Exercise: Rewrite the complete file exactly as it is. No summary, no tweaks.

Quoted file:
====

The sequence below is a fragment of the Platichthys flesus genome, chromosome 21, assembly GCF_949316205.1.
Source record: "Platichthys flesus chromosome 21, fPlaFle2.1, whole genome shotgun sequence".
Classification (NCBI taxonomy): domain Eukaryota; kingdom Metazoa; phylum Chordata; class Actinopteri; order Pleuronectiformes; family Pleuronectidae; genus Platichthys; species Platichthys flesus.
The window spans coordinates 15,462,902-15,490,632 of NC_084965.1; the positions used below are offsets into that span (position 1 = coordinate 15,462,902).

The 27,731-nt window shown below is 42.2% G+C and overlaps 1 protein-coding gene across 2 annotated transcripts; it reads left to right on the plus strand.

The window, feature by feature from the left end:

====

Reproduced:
The sequence below is a fragment of the Platichthys flesus genome, chromosome 21, assembly GCF_949316205.1.
Source record: "Platichthys flesus chromosome 21, fPlaFle2.1, whole genome shotgun sequence".
Classification (NCBI taxonomy): domain Eukaryota; kingdom Metazoa; phylum Chordata; class Actinopteri; order Pleuronectiformes; family Pleuronectidae; genus Platichthys; species Platichthys flesus.
The window spans coordinates 15,462,902-15,490,632 of NC_084965.1; the positions used below are offsets into that span (position 1 = coordinate 15,462,902).

The 27,731-nt window shown below is 42.2% G+C and overlaps 1 protein-coding gene across 2 annotated transcripts; it reads left to right on the plus strand.

The window, feature by feature from the left end: